what we think
Blair faces crisis over Livingstone
TONY BLAIR is in a panic over the election for the Labour Party’s candidate for mayor of London. Livingstone won the overwhelming backing of the London membership of the Transport and General Workers Union (TGWU) last week. An amazing 86 percent of TGWU members voted for Livingstone. Glenda Jackson trailed in second place with only 7.3 percent of the vote and Blair’s candidate, Frank Dobson, came last with a humiliating 6.9 percent.
The vote is a clear indication of the deep seated bitterness with Tony Blair and New Labour. Grassroots pressure is mounting on Labour MPs and MEPs not to back Dobson. Last week two Labour MPs, John Cryer and Steve Pound, announced they were now backing Livingstone. Even Dobson understands that New Labour’s business friendly policies are unpopular with working class people. In an attempt to increase his support Dobson has attacked the government’s New Deal for the unemployed.
The TGWU result is a massive boost to the Livingstone campaign but no one should be complacent. It is far from certain that he will win as the voting system is rigged in favour of Dobson. But Livingstone’s continued lead in the opinion polls means Blair and his supporters are agonising over what to do. There are those in Blair’s camp that want to see him risk everything and declare an “all out war” on Livingstone. This is the strategy Dobson has deployed on his latest leaflet, which reprints a disgusting Liberal Democrat statement calling Ken Livingstone “red scum”. But the Blair camp is split.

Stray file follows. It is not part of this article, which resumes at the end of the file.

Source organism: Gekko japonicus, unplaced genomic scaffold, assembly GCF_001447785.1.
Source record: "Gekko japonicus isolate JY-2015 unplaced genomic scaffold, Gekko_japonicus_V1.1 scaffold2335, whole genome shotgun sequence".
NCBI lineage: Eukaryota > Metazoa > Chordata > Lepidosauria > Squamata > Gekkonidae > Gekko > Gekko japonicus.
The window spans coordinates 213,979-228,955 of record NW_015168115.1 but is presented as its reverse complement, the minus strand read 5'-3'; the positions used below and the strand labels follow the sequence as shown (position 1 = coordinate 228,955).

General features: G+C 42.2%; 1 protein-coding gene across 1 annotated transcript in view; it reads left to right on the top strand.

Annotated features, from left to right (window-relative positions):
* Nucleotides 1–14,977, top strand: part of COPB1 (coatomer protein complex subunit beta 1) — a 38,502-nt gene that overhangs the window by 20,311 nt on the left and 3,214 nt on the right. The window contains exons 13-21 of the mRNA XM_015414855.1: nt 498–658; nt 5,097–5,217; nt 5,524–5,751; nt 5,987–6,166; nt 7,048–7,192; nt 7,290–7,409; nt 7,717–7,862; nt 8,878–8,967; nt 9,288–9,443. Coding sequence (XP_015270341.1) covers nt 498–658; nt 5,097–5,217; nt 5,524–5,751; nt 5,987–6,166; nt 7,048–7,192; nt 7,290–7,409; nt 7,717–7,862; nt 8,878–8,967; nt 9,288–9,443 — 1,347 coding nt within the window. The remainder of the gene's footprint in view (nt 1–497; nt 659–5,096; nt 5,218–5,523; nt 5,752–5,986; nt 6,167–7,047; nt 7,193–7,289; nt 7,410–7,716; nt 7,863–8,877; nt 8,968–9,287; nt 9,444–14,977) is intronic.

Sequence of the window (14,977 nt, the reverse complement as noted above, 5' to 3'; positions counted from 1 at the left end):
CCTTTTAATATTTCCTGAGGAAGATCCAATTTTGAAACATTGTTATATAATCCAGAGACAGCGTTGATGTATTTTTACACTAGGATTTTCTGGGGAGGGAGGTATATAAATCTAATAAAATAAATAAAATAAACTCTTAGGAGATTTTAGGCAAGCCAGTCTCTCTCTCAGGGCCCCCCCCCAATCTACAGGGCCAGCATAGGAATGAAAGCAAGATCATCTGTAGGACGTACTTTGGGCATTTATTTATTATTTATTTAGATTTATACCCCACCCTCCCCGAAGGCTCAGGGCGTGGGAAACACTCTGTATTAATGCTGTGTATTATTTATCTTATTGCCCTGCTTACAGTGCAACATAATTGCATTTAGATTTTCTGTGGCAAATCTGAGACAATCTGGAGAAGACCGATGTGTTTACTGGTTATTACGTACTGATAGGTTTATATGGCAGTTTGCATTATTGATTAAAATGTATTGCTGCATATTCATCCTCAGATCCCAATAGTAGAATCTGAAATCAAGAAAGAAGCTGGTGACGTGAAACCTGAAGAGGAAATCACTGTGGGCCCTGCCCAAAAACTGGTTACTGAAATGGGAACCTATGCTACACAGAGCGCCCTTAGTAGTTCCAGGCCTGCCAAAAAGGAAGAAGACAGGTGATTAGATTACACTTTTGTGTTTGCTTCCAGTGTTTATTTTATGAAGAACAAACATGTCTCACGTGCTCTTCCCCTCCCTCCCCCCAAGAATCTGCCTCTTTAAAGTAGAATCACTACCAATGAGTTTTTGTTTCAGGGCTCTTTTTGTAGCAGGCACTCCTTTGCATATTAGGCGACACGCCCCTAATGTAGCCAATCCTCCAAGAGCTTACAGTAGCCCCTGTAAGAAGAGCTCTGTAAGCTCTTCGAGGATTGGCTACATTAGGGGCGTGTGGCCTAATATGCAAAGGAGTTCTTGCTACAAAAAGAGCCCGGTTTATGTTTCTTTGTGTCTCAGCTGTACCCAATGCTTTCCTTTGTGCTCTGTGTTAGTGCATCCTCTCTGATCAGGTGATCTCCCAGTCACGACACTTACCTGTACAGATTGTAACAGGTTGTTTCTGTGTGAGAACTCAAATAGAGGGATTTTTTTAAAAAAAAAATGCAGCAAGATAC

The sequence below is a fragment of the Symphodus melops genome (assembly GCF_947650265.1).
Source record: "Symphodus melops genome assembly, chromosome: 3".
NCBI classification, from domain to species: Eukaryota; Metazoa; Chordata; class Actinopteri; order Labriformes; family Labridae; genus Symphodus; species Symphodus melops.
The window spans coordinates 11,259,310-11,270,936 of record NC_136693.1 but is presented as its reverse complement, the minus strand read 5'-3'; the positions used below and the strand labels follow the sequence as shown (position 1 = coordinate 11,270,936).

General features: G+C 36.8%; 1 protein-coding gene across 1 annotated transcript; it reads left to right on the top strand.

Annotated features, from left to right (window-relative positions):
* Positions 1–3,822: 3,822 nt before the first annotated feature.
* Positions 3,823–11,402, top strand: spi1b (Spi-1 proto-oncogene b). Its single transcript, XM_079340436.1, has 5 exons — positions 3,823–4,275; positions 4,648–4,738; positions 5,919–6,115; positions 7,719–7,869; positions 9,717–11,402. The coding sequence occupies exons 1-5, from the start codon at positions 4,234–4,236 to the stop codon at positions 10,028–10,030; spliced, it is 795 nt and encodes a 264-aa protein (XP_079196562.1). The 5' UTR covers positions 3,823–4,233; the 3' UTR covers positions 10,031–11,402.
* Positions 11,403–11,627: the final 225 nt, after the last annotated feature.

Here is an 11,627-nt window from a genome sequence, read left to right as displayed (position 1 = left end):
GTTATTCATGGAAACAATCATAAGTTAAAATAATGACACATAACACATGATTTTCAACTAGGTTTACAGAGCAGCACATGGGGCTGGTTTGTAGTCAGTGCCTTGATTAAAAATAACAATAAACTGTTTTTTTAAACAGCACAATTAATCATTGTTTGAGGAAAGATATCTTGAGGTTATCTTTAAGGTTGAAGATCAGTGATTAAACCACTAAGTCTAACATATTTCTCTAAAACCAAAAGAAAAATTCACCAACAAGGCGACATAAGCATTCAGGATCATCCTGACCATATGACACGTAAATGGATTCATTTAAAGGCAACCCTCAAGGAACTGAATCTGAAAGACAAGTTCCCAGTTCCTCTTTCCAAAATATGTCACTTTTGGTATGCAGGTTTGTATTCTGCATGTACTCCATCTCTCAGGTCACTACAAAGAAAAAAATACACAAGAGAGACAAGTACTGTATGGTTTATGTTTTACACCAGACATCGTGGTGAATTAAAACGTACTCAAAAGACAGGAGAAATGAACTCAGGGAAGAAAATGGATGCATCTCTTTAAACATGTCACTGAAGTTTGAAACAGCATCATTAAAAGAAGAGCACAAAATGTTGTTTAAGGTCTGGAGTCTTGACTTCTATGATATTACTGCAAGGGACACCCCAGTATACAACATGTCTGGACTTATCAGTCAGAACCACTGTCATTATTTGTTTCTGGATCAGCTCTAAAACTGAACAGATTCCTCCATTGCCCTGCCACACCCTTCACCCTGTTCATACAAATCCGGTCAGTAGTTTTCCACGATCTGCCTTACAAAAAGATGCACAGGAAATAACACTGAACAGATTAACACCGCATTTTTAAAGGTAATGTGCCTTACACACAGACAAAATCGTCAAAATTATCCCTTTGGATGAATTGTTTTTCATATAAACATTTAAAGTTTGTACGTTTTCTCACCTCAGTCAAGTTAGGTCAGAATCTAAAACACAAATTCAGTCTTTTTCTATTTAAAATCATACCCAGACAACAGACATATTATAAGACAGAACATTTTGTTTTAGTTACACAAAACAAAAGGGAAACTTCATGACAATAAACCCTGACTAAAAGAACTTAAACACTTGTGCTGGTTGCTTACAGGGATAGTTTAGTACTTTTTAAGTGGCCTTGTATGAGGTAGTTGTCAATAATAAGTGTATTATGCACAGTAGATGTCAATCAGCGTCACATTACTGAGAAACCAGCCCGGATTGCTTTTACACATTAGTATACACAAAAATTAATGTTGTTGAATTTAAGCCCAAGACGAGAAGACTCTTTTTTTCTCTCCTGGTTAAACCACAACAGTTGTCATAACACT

The Guardian newspaper claims that some want to ditch Dobson and throw their support behind Glenda Jackson. Others, the paper claims, believe Blair should cut his losses and rebuild bridges with Livingstone in the likelihood that he will win. Sadly, Livingstone has gone out of his way to court the Labour leadership. Only last week Livingstone told a Radio 4 reporter that he got on well with Tony Blair and would have no problem working with the party leadership. Comments like these anger Livingstone’s supporters. They want to see him stand up to Blair.
Despite this, the fact remains that Livingstone’s opposition to tube privatisation and Blair’s wrath against him mean that he has become a focus of discontent with New Labour. Now is the time to step up the campaign to get Livingstone elected.
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